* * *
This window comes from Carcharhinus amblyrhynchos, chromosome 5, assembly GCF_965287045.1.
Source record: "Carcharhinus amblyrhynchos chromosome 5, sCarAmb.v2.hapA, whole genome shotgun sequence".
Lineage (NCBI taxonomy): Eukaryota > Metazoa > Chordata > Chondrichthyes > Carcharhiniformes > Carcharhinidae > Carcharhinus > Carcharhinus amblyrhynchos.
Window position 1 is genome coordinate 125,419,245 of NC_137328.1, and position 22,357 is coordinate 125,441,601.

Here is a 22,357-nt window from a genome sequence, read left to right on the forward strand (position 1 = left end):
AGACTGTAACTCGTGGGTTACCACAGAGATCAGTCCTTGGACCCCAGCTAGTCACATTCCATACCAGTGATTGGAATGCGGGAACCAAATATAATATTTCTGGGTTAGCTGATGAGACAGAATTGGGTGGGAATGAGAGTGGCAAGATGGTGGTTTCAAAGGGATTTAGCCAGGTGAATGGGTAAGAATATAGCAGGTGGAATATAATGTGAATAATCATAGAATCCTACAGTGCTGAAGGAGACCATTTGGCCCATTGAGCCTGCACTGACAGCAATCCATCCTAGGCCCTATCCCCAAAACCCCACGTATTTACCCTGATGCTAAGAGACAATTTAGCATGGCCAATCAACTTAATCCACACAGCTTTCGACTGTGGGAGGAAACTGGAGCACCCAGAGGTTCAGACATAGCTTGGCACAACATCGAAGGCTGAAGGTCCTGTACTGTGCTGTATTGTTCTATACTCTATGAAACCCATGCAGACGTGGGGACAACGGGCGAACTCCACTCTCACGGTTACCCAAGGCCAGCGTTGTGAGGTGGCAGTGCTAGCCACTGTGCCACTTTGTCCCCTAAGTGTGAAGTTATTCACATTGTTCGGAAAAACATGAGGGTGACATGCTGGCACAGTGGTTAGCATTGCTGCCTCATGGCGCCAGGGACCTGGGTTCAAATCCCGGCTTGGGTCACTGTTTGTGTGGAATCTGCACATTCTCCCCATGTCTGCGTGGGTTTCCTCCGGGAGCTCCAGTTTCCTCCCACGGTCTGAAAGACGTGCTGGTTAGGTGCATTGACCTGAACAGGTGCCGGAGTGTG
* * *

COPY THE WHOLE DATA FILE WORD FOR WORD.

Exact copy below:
This window comes from Carcharhinus amblyrhynchos, chromosome 5, assembly GCF_965287045.1.
Source record: "Carcharhinus amblyrhynchos chromosome 5, sCarAmb.v2.hapA, whole genome shotgun sequence".
Lineage (NCBI taxonomy): Eukaryota > Metazoa > Chordata > Chondrichthyes > Carcharhiniformes > Carcharhinidae > Carcharhinus > Carcharhinus amblyrhynchos.
Window position 1 is genome coordinate 125,419,245 of NC_137328.1, and position 22,357 is coordinate 125,441,601.

Here is a 22,357-nt window from a genome sequence, read left to right on the forward strand (position 1 = left end):
AGACTGTAACTCGTGGGTTACCACAGAGATCAGTCCTTGGACCCCAGCTAGTCACATTCCATACCAGTGATTGGAATGCGGGAACCAAATATAATATTTCTGGGTTAGCTGATGAGACAGAATTGGGTGGGAATGAGAGTGGCAAGATGGTGGTTTCAAAGGGATTTAGCCAGGTGAATGGGTAAGAATATAGCAGGTGGAATATAATGTGAATAATCATAGAATCCTACAGTGCTGAAGGAGACCATTTGGCCCATTGAGCCTGCACTGACAGCAATCCATCCTAGGCCCTATCCCCAAAACCCCACGTATTTACCCTGATGCTAAGAGACAATTTAGCATGGCCAATCAACTTAATCCACACAGCTTTCGACTGTGGGAGGAAACTGGAGCACCCAGAGGTTCAGACATAGCTTGGCACAACATCGAAGGCTGAAGGTCCTGTACTGTGCTGTATTGTTCTATACTCTATGAAACCCATGCAGACGTGGGGACAACGGGCGAACTCCACTCTCACGGTTACCCAAGGCCAGCGTTGTGAGGTGGCAGTGCTAGCCACTGTGCCACTTTGTCCCCTAAGTGTGAAGTTATTCACATTGTTCGGAAAAACATGAGGGTGACATGCTGGCACAGTGGTTAGCATTGCTGCCTCATGGCGCCAGGGACCTGGGTTCAAATCCCGGCTTGGGTCACTGTTTGTGTGGAATCTGCACATTCTCCCCATGTCTGCGTGGGTTTCCTCCGGGAGCTCCAGTTTCCTCCCACGGTCTGAAAGACGTGCTGGTTAGGTGCATTGACCTGAACAGGTGCCGGAGTGTG